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Subject:What they gained from a test From:John Gear <catalyst -at- PACIFIER -dot- COM> Date:Tue, 9 May 1995 11:32:00 PDT
>I took a writing test once as a candidate... (snip)
>Aside from the insulting description, how does writing for a stone age group
>(not the Russians, but the fictitious group in the assignment) compare at
>all to writing programming instructions for process control equipment that
>will be run by scientists or highly-trained and educated technicians?
>I blew the job, on purpose, with this writing test. I find culturally
>denigrating comments (see other thread of the day on sexual harassment) to
>be extremely offensive.
>I guess I don't know what they gained from this test!
I would guess that they effectively screened out someone who would not have
been happy working with them (you), a worthwhile goal.
Remember that, in most circumstances, hiring is not about finding the best
candidate, it's about figuring out how to eliminate a bunch of folks (most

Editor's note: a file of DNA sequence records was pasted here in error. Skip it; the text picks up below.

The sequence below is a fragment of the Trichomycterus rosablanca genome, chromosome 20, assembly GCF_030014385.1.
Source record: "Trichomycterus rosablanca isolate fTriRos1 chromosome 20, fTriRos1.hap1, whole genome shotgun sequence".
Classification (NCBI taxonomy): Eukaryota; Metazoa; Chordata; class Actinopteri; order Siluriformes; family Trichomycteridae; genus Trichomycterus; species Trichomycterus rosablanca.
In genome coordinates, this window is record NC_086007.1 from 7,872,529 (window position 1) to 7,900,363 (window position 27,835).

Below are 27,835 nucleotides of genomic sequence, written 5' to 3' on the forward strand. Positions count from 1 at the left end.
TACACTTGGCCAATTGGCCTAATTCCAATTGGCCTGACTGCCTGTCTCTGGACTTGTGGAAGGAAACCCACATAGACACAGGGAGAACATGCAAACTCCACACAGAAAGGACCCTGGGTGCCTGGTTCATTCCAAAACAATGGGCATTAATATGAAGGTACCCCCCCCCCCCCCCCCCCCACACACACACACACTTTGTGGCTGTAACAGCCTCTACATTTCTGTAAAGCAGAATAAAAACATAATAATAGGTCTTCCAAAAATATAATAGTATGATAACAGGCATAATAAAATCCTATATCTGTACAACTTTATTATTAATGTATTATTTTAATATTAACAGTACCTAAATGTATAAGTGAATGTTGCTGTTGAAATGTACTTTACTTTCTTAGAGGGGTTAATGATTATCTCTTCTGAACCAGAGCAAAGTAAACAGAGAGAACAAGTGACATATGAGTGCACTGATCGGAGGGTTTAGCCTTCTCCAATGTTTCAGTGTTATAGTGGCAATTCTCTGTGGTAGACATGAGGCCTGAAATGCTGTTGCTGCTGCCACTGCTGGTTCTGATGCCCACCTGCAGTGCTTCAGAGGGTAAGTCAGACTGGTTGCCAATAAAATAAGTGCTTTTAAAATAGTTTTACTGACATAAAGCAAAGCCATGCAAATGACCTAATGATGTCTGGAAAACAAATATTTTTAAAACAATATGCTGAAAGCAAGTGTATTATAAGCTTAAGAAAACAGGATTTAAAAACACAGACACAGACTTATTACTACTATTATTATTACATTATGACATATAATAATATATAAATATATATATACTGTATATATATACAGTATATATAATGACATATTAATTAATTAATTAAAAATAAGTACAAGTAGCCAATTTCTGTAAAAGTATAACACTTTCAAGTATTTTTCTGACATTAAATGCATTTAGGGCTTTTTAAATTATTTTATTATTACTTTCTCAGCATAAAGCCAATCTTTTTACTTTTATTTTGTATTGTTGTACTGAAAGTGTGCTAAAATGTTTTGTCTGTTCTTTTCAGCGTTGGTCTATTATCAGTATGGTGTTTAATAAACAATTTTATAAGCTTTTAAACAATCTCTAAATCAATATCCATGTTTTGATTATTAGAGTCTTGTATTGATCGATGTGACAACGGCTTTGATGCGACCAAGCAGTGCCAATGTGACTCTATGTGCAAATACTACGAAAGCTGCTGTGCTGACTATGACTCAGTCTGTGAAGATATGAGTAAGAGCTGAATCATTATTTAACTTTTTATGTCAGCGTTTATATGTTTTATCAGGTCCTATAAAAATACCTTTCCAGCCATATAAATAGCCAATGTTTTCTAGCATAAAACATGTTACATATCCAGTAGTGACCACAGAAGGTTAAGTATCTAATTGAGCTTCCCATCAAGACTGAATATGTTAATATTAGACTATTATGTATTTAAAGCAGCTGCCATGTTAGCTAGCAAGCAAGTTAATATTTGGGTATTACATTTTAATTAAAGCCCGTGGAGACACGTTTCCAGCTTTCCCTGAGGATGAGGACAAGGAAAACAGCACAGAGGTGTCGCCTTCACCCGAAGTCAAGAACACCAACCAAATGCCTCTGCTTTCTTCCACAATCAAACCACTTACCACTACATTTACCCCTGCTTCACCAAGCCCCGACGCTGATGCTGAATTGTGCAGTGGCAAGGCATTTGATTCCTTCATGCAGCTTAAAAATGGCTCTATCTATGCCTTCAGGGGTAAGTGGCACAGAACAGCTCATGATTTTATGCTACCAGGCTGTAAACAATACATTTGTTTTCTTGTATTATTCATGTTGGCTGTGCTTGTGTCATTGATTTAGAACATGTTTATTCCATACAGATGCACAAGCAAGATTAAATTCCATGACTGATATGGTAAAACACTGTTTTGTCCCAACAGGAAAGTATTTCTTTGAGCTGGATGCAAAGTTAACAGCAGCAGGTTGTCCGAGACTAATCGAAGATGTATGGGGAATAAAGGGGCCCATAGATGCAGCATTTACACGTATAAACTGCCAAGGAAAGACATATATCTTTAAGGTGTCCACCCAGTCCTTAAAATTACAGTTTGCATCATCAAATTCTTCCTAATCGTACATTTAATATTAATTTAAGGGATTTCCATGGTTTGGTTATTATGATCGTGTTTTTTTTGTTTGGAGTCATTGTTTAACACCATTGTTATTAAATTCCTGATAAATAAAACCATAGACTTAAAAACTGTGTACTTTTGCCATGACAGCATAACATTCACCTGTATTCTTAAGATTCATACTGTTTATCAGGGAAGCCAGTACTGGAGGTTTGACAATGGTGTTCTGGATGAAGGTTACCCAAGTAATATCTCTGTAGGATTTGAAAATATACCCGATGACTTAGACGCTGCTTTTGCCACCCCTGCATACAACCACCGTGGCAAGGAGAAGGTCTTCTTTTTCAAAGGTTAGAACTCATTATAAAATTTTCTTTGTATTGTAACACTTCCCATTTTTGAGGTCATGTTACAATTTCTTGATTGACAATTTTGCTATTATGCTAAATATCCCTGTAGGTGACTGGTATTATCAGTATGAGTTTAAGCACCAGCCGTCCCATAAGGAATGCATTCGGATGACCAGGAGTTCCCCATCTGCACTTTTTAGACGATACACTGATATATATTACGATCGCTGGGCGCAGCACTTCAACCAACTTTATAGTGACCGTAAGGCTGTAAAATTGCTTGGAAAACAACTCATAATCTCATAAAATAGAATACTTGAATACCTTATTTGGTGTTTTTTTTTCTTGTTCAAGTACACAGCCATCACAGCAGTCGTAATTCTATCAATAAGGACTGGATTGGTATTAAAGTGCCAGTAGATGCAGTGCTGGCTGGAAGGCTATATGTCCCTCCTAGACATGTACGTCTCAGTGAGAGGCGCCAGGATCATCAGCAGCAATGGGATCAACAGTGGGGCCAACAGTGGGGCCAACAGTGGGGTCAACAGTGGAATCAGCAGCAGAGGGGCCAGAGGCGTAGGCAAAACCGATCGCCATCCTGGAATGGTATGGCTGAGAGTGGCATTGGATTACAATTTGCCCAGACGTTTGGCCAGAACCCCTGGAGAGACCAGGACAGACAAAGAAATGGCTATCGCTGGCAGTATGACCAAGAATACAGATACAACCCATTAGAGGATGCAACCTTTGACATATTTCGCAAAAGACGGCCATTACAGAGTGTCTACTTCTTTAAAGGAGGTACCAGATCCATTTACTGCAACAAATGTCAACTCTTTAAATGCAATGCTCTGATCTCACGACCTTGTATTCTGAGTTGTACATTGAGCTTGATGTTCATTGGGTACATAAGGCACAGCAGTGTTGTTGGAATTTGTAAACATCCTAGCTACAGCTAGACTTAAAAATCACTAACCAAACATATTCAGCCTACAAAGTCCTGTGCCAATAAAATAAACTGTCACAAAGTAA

of whom could do the job being offered) quickly so that one or two can get
to work. This is especially true in technical writing.
In most situations a person is *defined* as (quote) the best candidate for
the position (unquote) after they have an offer (post-decision
justification). Most managers find candidate selection and interviewing
stressful and ulcerating. Very few have training or developed skills in
personnel selection and almost all dislike rejecting people (especially when
they identify with the candidates).
So if they can get you to eliminate yourself from the pool with a test then
they've gained something.
(*NOT* a slam on you--I think that, given your feelings and the information
you had, you did the right thing. But don't forget that it was the test
that helped give you that information. Information is *exchanged* through
testing, not just collected. "By their tests ye shall know them" is
probably pretty accurate. Lots of companies have interchangeable, smiling,
smooth interviewers who can make manufacturing nerve gas seem like the
epitome of humanitarianism--but tests say a lot about what they think your
task is and what you need to fit into their system.)
John Gear (catalyst -at- pacifier -dot- com)
"It is impossible to dissociate language from science or science from
language.... To call forth a concept, a word is needed; to portray a
phenomena [sic], a concept is needed. All three mirror one and the same
reality." -- Lavoisier